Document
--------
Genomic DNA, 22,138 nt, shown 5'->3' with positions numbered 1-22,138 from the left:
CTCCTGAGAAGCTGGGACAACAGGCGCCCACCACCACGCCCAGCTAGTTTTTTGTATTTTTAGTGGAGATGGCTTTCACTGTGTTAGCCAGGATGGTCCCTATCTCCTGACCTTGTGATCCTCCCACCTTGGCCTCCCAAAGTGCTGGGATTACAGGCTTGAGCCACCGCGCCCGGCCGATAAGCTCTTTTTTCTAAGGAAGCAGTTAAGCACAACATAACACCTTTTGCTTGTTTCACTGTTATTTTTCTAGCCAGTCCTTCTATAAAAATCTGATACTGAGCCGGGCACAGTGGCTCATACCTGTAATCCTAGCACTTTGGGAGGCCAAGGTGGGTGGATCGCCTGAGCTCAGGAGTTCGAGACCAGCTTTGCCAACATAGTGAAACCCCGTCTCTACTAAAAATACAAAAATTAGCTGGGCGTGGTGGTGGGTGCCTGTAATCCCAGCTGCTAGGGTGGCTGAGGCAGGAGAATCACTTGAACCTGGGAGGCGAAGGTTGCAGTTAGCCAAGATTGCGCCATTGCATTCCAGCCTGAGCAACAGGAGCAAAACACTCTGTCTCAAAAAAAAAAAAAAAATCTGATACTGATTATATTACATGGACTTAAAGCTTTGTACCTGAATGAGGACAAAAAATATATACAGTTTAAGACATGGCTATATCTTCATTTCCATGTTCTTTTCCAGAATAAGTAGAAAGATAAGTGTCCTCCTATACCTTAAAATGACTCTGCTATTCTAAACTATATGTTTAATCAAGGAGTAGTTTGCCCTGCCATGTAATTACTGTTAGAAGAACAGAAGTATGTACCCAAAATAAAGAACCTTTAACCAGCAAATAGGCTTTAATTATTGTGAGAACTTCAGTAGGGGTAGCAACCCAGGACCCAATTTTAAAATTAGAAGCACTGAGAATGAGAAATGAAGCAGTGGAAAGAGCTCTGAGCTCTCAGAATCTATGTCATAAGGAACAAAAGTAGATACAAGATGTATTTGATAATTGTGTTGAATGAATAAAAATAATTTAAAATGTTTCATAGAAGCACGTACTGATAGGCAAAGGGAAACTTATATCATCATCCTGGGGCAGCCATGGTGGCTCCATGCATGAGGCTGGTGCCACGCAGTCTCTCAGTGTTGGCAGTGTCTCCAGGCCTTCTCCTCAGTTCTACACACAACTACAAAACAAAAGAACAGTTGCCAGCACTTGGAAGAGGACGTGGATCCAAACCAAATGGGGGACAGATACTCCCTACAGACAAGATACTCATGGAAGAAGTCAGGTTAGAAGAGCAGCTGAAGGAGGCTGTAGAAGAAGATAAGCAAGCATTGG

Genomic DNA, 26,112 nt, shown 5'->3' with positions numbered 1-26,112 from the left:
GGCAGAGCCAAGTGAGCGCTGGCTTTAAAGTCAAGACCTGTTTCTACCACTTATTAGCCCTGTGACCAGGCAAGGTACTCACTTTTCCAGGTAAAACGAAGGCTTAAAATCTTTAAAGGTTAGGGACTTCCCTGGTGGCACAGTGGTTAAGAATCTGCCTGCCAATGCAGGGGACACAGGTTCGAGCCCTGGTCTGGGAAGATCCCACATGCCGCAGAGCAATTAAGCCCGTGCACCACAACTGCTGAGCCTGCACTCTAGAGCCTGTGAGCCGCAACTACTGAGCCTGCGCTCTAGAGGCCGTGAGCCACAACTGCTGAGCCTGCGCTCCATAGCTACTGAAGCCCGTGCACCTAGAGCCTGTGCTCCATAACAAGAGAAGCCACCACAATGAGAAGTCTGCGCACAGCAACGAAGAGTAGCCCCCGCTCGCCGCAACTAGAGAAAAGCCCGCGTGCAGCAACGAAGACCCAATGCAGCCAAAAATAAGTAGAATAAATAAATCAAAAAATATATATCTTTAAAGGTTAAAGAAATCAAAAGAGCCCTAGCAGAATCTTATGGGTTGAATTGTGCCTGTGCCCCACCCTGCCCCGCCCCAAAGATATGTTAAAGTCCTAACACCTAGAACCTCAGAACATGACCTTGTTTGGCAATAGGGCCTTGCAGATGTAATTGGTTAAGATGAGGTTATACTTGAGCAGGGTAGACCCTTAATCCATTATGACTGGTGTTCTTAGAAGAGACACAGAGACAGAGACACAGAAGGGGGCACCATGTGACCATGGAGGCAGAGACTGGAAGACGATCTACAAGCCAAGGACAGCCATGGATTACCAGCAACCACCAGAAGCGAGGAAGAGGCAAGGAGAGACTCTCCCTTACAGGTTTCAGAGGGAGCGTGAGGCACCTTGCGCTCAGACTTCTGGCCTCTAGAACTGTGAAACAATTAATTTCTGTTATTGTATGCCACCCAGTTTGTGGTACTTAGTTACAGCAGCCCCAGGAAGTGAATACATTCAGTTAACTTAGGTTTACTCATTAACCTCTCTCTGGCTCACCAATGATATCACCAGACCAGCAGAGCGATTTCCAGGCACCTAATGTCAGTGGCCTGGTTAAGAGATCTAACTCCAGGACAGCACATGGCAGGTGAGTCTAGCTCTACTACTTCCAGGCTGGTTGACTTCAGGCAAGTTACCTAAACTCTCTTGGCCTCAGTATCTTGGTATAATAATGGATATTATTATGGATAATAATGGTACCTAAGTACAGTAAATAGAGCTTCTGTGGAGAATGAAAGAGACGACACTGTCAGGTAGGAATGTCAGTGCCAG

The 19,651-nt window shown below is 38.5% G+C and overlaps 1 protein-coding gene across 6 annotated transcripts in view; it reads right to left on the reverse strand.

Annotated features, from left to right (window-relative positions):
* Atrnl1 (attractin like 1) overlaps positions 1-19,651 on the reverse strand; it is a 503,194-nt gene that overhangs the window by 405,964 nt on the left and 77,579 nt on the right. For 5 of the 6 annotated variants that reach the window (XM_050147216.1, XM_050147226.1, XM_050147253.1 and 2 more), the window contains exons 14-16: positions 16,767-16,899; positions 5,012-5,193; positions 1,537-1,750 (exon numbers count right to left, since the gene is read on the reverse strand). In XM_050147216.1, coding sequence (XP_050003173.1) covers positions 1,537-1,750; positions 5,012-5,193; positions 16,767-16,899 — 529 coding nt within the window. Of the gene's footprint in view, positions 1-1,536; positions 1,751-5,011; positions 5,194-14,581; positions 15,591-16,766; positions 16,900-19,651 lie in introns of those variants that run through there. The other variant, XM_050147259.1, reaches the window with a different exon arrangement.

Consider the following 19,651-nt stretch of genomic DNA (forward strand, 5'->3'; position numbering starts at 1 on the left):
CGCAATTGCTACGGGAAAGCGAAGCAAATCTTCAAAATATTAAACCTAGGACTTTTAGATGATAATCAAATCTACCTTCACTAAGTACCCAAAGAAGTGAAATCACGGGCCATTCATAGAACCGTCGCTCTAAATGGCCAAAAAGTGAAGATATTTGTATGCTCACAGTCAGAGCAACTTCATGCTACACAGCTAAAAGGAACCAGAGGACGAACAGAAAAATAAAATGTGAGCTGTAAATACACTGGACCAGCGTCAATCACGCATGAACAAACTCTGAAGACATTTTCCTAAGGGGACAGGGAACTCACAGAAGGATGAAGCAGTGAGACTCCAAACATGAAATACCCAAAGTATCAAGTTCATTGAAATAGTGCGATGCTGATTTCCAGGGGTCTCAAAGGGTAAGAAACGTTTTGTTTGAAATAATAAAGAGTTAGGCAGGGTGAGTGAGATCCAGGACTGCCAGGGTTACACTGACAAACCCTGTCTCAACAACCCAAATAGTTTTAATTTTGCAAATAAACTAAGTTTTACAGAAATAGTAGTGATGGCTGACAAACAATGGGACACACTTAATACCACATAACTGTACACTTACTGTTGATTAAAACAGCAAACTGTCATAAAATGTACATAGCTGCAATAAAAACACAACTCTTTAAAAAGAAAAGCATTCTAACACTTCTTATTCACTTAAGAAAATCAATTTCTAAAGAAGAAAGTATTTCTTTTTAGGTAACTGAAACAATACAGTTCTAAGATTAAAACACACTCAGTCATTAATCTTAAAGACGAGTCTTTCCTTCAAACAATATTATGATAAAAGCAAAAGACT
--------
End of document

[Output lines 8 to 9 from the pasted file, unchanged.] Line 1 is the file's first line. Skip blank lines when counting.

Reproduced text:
Consider the following 19,651-nt stretch of genomic DNA (forward strand, 5'->3'; position numbering starts at 1 on the left):
CGCAATTGCTACGGGAAAGCGAAGCAAATCTTCAAAATATTAAACCTAGGACTTTTAGATGATAATCAAATCTACCTTCACTAAGTACCCAAAGAAGTGAAATCACGGGCCATTCATAGAACCGTCGCTCTAAATGGCCAAAAAGTGAAGATATTTGTATGCTCACAGTCAGAGCAACTTCATGCTACACAGCTAAAAGGAACCAGAGGACGAACAGAAAAATAAAATGTGAGCTGTAAATACACTGGACCAGCGTCAATCACGCATGAACAAACTCTGAAGACATTTTCCTAAGGGGACAGGGAACTCACAGAAGGATGAAGCAGTGAGACTCCAAACATGAAATACCCAAAGTATCAAGTTCATTGAAATAGTGCGATGCTGATTTCCAGGGGTCTCAAAGGGTAAGAAACGTTTTGTTTGAAATAATAAAGAGTTAGGCAGGGTGAGTGAGATCCAGGACTGCCAGGGTTACACTGACAAACCCTGTCTCAACAACCCAAATAGTTTTAATTTTGCAAATAAACTAAGTTTTACAGAAATAGTAGTGATGGCTGACAAACAATGGGACACACTTAATACCACATAACTGTACACTTACTGTTGATTAAAACAGCAAACTGTCATAAAATGTACATAGCTGCAATAAAAACACAACTCTTTAAAAAGAAAAGCATTCTAACACTTCTTATTCACTTAAGAAAATCAATTTCTAAAGAAGAAAGTATTTCTTTTTAGGTAACTGAAACAATACAGTTCTAAGATTAAAACACACTCAGTCATTAATCTTAAAGACGAGTCTTTCCTTCAAACAATATTATGATAAAAGCAAAAGACT